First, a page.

Q. You give credit to your mother on the title page. How long
have you wanted to share her remarkable story? How did she feel
about your desire to tell her story to the rest of the world?
A. My mother never knew I would create a written record of her
survival. What she wanted, more importantly, was that I pass on
her story to my children. When I began Mendel's Daughter that was
also my motivation. My goal was not to have her story published,
but to create a clear and logical record of her journey that my
children would want to read. I think she would be flabbergasted
if she knew that her story would be read by strangers. "Feh,
who would want to hear about such things," I can hear her
Q. You mention in your biography that your mother didn't talk
about her experiences openly. Why do you think she coped in this
way? Once she began to share, did the stories come flooding out?
A. That's a great question. While I was growing up, there
was more "yelling than telling". Although my mother did
tell my brother, Bernard, and me some stories about the Holocaust,
she was more concerned that her children survive. And, of course,
for Gusta eating equaled survival. While growing up "Eat,
eat, eat!" was her constant refrain. "No, no, no!" was
my usual answer.
I also remember my mother always being nervous. She used the expression "mein
kerper zeit, my body boils." However, in 1989, the year I
recorded her story, she was more tranquil. I believe time and space
made it easier for her to talk about the past. Once she began to
talk, thankfully, she didn't want to stop.
As far back as I can remember my mother lit memorial candles for
her family. 1989 was the first time I saw her cry for her loss.
Q. Can you tell us about the experience of hearing your mother's
story for the first time? Did you have any idea about the details
of her incredible survival?
A. While I've always known that my mother survived the Holocaust,
she rarely spoke about it. The story on pages 75-79 was one she
told a number of times. It was because of my familiarity with this
story, of her beating by the Nazi soldier and the escape of her
brother Isia, that I illustrated it first. She also spoke a little
about her experiences hiding in the forest with her sister and
It wasn't until 1989 that I truly understood the miracle of her
survival. When I returned to the tape in 2003, I cried.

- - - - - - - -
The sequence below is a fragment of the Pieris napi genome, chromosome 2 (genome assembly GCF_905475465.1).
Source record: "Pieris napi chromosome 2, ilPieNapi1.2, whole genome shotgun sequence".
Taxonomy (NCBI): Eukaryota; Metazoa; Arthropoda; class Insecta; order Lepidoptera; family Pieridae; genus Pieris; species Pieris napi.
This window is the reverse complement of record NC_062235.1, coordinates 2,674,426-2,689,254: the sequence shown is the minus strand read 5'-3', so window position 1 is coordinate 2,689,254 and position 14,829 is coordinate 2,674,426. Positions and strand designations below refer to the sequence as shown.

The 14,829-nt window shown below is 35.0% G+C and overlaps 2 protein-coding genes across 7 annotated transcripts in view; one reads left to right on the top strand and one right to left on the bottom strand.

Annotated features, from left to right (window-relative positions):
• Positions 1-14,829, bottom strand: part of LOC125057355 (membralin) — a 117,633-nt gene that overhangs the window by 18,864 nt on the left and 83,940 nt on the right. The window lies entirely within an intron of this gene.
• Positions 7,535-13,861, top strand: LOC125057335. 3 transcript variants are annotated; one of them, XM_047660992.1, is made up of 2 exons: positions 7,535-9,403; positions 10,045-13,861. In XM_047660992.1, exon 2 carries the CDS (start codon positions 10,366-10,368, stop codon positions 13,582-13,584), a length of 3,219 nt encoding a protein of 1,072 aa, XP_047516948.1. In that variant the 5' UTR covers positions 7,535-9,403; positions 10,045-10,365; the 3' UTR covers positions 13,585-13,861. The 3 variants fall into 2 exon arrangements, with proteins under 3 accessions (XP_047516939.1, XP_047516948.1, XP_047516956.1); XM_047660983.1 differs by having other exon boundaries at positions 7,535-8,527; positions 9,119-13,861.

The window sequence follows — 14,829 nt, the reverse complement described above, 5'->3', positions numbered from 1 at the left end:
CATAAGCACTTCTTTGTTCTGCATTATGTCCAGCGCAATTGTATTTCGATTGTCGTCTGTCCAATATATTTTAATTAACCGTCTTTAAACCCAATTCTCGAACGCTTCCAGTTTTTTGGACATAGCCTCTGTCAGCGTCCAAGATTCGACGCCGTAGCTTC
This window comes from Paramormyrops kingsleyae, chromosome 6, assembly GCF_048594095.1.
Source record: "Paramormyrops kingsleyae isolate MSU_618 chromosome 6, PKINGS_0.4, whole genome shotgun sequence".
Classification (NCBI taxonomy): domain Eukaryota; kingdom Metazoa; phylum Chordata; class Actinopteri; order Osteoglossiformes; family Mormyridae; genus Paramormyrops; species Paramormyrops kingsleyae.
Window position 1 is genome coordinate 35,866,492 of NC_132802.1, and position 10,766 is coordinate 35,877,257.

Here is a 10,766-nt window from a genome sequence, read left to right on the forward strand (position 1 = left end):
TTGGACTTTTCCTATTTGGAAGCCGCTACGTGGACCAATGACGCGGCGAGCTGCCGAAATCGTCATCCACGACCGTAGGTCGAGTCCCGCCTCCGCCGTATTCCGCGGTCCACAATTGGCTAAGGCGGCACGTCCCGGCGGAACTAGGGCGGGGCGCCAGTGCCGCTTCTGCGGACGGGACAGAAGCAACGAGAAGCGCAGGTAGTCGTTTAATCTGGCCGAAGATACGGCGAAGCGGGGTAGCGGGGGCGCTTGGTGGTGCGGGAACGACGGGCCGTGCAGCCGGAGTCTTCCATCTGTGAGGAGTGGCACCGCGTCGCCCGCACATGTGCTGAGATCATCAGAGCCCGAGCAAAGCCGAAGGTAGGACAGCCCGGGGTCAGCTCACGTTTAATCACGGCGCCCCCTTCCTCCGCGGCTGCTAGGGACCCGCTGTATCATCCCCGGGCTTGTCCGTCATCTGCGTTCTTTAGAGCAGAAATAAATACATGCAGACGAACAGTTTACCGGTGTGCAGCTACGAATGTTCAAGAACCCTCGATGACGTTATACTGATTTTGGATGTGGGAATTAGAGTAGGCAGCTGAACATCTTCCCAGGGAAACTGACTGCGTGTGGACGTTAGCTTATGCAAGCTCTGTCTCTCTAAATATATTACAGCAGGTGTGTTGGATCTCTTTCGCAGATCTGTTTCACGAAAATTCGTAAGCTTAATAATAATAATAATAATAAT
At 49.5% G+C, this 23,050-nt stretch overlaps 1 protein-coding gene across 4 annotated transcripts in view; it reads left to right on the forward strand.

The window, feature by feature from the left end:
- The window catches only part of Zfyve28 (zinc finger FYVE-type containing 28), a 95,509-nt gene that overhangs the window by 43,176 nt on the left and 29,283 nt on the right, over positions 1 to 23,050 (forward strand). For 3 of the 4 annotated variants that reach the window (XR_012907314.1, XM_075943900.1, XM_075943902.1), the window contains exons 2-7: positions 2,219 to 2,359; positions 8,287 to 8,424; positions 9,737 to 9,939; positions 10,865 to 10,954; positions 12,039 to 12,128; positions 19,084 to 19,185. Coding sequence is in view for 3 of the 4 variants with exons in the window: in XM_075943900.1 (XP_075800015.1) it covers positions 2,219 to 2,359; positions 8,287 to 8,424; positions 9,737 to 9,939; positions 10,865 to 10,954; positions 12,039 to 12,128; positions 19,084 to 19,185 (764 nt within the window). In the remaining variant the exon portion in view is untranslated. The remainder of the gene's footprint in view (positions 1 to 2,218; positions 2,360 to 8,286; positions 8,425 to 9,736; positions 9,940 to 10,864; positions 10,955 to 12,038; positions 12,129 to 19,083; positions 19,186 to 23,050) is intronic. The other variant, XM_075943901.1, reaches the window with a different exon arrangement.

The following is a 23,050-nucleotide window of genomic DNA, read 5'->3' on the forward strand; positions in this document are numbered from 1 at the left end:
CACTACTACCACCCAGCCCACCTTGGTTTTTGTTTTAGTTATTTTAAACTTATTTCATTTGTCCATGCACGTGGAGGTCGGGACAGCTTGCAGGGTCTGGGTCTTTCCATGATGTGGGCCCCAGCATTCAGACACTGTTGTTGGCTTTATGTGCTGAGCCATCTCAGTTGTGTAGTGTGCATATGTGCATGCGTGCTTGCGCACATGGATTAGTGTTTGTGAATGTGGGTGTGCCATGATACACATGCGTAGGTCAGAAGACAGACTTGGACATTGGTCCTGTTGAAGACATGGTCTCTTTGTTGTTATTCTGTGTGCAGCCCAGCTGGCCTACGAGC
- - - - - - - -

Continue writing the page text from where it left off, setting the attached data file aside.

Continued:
Q. You open your book with a Yiddish saying: "Der Mentsch
tracht, un Gutt lacht./Man plans, and God laughs." How did
you choose this as an epigraph? Why is it fitting to open your
A. My grandfather Menachem Mendel was a good man. The Jews and
Gentiles of Germakivka respected him. He owned a house, fields,
a business and provided for his family. He loved his children and
expected to be part of their future (p. 28).
Was there any person that could believe in 1942 that Hitler will
come up and make gas chambers and burn people? (p. 93)
"Der Mentsch tracht, un Gutt lacht. /Man plans, and
Q. What was it like to grow up the son of Holocaust survivors?
How did it affect your understanding of the war and your own religious
A. It wasn't easy growing up with survivor parents. I think my "toe
story" best illustrates the Lemelman parent/child relationship.
When I was five years old, I attempted to move a heavy metal pretzel
box in our "living room" located in back of my
father's candy store. I picked it up and almost instantaneously
dropped it directly on the big toe of my left foot. An excruciating
pain shot through me. I wanted to yell but I knew I couldn't. Even
at that early age I knew that if I screamed, my mother would become
hysterical. At that very moment, I knew instinctively that I didn't
have enough energy to endure the pain in my toe and assure my mother
that I was going to be OK.
I told my brother instead.
"Soak it in warm water if you want it to get better," an
eight year old, Doctor Bernard, advised me.
And that's just what I did.
My sense of what it meant to be Jewish also developed early on.
For me being Jewish was about being part of a group of strong,
determined and creative people with a shared history. God and I,